Game of the remote elites? Even today, nation-wide, golf in America is 75% public, 25% private. The Met Area is a bit of an anomaly, since two-thirds of our courses are private; but spend any amount of time playing at the public courses and you’ll be joined by police ofﬁcers and ﬁreﬁghters, teachers and technicians, men and women from every walk of life who are just as much a part of golf as any corporate CEO at a private club. At Bethpage, New York State residents can play a true championship golf course—one that has crowned major champions and will soon host the Ryder Cup—for less than the price of a ticket to a Knicks game.
The environmental impact of golf courses is greatly misunderstood. Green space is increasingly hard to ﬁnd in the Tri-State area, and preserving it beneﬁts all who live in its vicinity, to say nothing of wildlife and migratory birds. MGA private clubs alone preserve more than 66,600 acres of open space. The average golf course in the Met Area covers more than 155 acres, and studies show that golf courses increase the value of residential properties around them, with signiﬁcant beneﬁts to the environment and quality of life.
On Long Island alone, golf courses represent nearly 20,000 acres of open space. Almost all of Long Island is a natural aquifer that supplies drinking water for residents and businesses, and despite persistent misperceptions, studies have shown that water entering a golf course environment actually leaves cleaner than when it arrived thanks to the ﬁltering effect of subsurface infrastructure.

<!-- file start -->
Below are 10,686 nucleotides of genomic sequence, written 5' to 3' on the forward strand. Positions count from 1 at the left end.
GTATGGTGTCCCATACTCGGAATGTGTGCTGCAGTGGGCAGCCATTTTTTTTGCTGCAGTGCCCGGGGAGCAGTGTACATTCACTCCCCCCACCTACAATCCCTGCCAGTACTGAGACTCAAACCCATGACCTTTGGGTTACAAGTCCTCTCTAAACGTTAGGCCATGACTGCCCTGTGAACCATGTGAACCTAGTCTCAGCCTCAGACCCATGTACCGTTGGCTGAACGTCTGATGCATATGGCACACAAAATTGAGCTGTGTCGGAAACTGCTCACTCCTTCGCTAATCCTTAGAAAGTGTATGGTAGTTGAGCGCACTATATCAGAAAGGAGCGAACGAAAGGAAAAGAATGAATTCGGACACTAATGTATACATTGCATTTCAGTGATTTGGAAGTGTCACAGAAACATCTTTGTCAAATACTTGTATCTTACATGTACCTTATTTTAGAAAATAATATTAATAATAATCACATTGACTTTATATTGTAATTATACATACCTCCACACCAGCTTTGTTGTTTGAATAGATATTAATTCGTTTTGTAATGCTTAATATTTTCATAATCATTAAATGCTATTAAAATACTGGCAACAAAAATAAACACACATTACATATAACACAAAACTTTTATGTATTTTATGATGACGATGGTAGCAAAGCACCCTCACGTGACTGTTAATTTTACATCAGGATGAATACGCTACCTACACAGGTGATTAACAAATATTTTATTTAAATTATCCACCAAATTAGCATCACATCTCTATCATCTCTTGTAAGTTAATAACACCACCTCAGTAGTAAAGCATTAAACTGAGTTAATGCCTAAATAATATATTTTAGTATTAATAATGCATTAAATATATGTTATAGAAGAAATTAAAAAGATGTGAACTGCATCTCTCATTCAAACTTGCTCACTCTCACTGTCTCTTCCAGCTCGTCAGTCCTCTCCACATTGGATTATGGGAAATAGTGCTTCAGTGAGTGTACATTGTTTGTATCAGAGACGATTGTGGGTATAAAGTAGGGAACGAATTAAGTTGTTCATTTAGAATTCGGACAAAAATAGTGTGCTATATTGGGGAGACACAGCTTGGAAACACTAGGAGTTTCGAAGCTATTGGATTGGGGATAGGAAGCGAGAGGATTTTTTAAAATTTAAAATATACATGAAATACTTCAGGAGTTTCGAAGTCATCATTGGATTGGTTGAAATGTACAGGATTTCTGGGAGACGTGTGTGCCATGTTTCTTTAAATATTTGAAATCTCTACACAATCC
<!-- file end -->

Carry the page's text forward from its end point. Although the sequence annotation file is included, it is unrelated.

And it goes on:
Golf’s awareness of and sensitivity to the delicacy of the environment should not be surprising. No game is as intimately connected with the elements as golf, or as dependent on the long-term health of the land on which it is played. Golf course superintendents have led the way in developing Best Management Practices to ensure courses are maintained in an environmentally sensitive manner. They are among the most highly trained environmental stewards we have; maintaining healthy grounds in harmony with nature is literally their job. They are aided by the Green Section of the USGA, which has provided its expertise to all clubs and courses in the nation and conducted turfgrass research since its founding in 1920. Additionally, golf and its needs are among the driving forces in research and development efforts to create new strains of grass that can provide superior playing conditions while using fewer resources.